Journal of Biological Chemistry 04/2013; DOI:10.1074/jbc.M113.472100 · 4.60 Impact Factor
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    ABSTRACT: Pemphigus vulgaris (PV) is a mucocutaneous blistering disease characterized by IgG autoantibodies against the stratified squamous epithelium. Current understanding of PV pathophysiology does not explain the mechanism of acantholysis in patients lacking desmoglein antibodies, which justifies a search for novel targets of pemphigus autoimmunity. We tested 264 pemphigus and 138 normal control sera on the multiplexed protein array platform containing 701 human genes encompassing many known keratinocyte cell-surface molecules and members of protein families targeted by organ-non-specific PV antibodies. The top 10 antigens recognized by the majority of test patients' sera were proteins encoded by the DSC1, DSC3, ATP2C1, PKP3, CHRM3, COL21A1, ANXA8L1, CD88 and CHRNE genes. The most common combinations of target antigens included at least one of the adhesion molecules DSC1, DSC3 or PKP3 and/or the acetylcholine receptor CHRM3 or CHRNE with or without the MHC class II antigen DRA. To identify the PV antibodies most specific to the disease process, we sorted the data based on the ratio of patient to control frequencies of antigen recognition. The frequency of antigen recognition by patients that exceeded that of control by 10 and more times were the molecules encoded by the CD33, GP1BA, CHRND, SLC36A4, CD1B, CD32, CDH8, CDH9, PMP22 and HLA-E genes as well as mitochondrial proteins encoded by the NDUFS1, CYB5B, SOD2, PDHA1 and FH genes. The highest specificity to PV showed combinations of autoantibodies to the calcium pump encoded by ATP2C1 with C5a receptor plus DSC1 or DSC3 or HLA-DRA. The results identified new targets of pemphigus autoimmunity. Novel autoantibody signatures may help explain individual variations in disease severity and treatment response, and serve as sensitive and specific biomarkers for new diagnostic assays in PV patients.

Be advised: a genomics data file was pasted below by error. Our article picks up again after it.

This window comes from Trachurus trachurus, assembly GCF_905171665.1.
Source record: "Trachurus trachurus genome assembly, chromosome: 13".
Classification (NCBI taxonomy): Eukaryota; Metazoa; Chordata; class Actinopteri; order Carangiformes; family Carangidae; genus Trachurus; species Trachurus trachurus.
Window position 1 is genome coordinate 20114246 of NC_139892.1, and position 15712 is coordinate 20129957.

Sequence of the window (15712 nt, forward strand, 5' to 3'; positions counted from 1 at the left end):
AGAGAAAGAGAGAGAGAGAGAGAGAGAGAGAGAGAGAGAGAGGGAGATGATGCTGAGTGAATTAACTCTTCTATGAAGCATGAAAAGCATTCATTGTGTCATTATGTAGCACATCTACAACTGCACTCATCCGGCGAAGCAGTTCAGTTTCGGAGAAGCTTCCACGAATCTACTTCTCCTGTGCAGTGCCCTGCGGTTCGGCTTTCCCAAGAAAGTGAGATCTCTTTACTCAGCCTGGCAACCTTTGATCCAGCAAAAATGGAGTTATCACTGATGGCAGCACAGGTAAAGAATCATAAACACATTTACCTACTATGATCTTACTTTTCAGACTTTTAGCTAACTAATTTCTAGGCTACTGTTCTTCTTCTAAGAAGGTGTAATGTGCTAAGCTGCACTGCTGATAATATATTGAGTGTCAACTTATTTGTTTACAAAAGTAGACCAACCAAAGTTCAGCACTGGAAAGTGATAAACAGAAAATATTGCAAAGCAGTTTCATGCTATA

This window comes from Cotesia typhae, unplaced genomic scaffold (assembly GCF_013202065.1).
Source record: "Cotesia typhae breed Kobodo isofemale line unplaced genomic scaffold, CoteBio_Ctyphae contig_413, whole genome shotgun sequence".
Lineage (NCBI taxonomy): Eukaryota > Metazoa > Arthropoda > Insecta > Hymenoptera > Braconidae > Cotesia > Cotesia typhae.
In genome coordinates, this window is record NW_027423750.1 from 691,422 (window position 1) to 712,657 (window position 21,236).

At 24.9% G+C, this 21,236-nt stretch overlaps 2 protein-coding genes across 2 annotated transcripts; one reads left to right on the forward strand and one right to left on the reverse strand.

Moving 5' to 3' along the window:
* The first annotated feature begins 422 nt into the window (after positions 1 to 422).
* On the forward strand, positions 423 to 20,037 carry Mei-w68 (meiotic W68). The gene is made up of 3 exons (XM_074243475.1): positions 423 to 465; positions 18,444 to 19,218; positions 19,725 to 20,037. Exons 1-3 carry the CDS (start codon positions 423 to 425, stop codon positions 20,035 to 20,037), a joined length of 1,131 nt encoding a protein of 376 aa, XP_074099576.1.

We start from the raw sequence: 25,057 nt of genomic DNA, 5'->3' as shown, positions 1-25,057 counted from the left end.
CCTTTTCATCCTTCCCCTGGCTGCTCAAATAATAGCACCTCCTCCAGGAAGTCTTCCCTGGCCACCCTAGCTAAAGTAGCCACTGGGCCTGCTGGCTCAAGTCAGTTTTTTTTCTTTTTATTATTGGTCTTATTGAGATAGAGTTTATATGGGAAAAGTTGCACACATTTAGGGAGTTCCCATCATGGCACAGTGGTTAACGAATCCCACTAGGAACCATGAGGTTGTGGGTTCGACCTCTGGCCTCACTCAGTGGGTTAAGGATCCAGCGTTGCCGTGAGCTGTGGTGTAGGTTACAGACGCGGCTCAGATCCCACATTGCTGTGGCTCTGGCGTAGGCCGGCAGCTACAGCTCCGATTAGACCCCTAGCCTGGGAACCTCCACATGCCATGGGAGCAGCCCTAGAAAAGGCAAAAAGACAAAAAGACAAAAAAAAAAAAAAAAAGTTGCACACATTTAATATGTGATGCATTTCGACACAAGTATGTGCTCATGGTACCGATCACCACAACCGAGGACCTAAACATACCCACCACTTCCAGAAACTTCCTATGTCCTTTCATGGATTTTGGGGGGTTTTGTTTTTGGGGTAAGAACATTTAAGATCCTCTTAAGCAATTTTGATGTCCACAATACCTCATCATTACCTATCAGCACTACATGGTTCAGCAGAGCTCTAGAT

PLoS ONE 03/2013; 8(3):e57587. DOI:10.1371/journal.pone.0057587 · 3.53 Impact Factor